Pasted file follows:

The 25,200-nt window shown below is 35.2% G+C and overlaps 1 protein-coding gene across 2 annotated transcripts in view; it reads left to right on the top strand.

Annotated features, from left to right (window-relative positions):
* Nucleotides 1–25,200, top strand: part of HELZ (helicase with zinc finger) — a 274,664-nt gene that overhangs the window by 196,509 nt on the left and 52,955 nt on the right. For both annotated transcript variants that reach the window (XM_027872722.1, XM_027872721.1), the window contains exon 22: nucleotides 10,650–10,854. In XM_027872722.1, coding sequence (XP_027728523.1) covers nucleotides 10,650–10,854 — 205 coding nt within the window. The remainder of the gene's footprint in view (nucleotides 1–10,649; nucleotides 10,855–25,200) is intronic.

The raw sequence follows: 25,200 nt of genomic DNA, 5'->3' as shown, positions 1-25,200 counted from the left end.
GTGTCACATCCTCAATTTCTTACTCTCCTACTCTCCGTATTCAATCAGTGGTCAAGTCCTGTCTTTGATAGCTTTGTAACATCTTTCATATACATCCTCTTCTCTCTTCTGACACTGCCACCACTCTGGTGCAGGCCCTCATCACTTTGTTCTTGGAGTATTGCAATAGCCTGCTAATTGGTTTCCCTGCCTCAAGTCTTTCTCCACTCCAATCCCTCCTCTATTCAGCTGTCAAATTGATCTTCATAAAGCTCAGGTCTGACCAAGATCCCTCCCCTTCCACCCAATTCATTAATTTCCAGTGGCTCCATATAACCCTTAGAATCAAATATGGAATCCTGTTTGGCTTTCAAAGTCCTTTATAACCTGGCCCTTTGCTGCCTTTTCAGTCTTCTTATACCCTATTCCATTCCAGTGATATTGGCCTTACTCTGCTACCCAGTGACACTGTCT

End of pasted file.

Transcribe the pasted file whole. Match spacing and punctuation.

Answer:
The 25,200-nt window shown below is 35.2% G+C and overlaps 1 protein-coding gene across 2 annotated transcripts in view; it reads left to right on the top strand.

Annotated features, from left to right (window-relative positions):
* Nucleotides 1–25,200, top strand: part of HELZ (helicase with zinc finger) — a 274,664-nt gene that overhangs the window by 196,509 nt on the left and 52,955 nt on the right. For both annotated transcript variants that reach the window (XM_027872722.1, XM_027872721.1), the window contains exon 22: nucleotides 10,650–10,854. In XM_027872722.1, coding sequence (XP_027728523.1) covers nucleotides 10,650–10,854 — 205 coding nt within the window. The remainder of the gene's footprint in view (nucleotides 1–10,649; nucleotides 10,855–25,200) is intronic.

The raw sequence follows: 25,200 nt of genomic DNA, 5'->3' as shown, positions 1-25,200 counted from the left end.
GTGTCACATCCTCAATTTCTTACTCTCCTACTCTCCGTATTCAATCAGTGGTCAAGTCCTGTCTTTGATAGCTTTGTAACATCTTTCATATACATCCTCTTCTCTCTTCTGACACTGCCACCACTCTGGTGCAGGCCCTCATCACTTTGTTCTTGGAGTATTGCAATAGCCTGCTAATTGGTTTCCCTGCCTCAAGTCTTTCTCCACTCCAATCCCTCCTCTATTCAGCTGTCAAATTGATCTTCATAAAGCTCAGGTCTGACCAAGATCCCTCCCCTTCCACCCAATTCATTAATTTCCAGTGGCTCCATATAACCCTTAGAATCAAATATGGAATCCTGTTTGGCTTTCAAAGTCCTTTATAACCTGGCCCTTTGCTGCCTTTTCAGTCTTCTTATACCCTATTCCATTCCAGTGATATTGGCCTTACTCTGCTACCCAGTGACACTGTCT